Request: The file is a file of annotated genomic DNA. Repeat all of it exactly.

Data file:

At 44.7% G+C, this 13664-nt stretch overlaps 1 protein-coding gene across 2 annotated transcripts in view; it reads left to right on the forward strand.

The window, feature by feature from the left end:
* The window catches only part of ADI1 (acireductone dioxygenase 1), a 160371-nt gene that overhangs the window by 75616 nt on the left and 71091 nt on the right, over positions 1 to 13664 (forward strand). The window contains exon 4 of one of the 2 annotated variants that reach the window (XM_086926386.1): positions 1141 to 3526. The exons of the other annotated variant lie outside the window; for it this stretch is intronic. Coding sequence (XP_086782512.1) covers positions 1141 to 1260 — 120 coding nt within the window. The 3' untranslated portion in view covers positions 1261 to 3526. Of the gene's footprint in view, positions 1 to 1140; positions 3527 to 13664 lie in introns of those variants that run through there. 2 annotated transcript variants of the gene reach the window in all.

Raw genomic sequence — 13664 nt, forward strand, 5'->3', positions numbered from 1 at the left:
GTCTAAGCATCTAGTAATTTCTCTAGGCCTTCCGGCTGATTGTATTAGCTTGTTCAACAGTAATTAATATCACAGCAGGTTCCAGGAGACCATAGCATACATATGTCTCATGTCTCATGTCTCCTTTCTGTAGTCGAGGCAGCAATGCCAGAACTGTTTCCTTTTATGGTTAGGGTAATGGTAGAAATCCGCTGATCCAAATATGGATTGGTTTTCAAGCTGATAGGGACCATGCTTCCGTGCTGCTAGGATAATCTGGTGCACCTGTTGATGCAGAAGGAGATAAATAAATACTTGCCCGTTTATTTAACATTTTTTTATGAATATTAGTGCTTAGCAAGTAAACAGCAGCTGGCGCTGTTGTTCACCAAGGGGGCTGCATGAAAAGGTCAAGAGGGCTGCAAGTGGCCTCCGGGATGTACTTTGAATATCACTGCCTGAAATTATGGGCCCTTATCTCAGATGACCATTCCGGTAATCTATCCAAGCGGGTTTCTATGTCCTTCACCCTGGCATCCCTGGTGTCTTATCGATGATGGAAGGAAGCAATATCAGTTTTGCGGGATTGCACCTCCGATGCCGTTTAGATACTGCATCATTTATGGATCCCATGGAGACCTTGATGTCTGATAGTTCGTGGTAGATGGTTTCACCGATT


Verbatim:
At 44.7% G+C, this 13664-nt stretch overlaps 1 protein-coding gene across 2 annotated transcripts in view; it reads left to right on the forward strand.

The window, feature by feature from the left end:
* The window catches only part of ADI1 (acireductone dioxygenase 1), a 160371-nt gene that overhangs the window by 75616 nt on the left and 71091 nt on the right, over positions 1 to 13664 (forward strand). The window contains exon 4 of one of the 2 annotated variants that reach the window (XM_086926386.1): positions 1141 to 3526. The exons of the other annotated variant lie outside the window; for it this stretch is intronic. Coding sequence (XP_086782512.1) covers positions 1141 to 1260 — 120 coding nt within the window. The 3' untranslated portion in view covers positions 1261 to 3526. Of the gene's footprint in view, positions 1 to 1140; positions 3527 to 13664 lie in introns of those variants that run through there. 2 annotated transcript variants of the gene reach the window in all.

Raw genomic sequence — 13664 nt, forward strand, 5'->3', positions numbered from 1 at the left:
GTCTAAGCATCTAGTAATTTCTCTAGGCCTTCCGGCTGATTGTATTAGCTTGTTCAACAGTAATTAATATCACAGCAGGTTCCAGGAGACCATAGCATACATATGTCTCATGTCTCATGTCTCCTTTCTGTAGTCGAGGCAGCAATGCCAGAACTGTTTCCTTTTATGGTTAGGGTAATGGTAGAAATCCGCTGATCCAAATATGGATTGGTTTTCAAGCTGATAGGGACCATGCTTCCGTGCTGCTAGGATAATCTGGTGCACCTGTTGATGCAGAAGGAGATAAATAAATACTTGCCCGTTTATTTAACATTTTTTTATGAATATTAGTGCTTAGCAAGTAAACAGCAGCTGGCGCTGTTGTTCACCAAGGGGGCTGCATGAAAAGGTCAAGAGGGCTGCAAGTGGCCTCCGGGATGTACTTTGAATATCACTGCCTGAAATTATGGGCCCTTATCTCAGATGACCATTCCGGTAATCTATCCAAGCGGGTTTCTATGTCCTTCACCCTGGCATCCCTGGTGTCTTATCGATGATGGAAGGAAGCAATATCAGTTTTGCGGGATTGCACCTCCGATGCCGTTTAGATACTGCATCATTTATGGATCCCATGGAGACCTTGATGTCTGATAGTTCGTGGTAGATGGTTTCACCGATT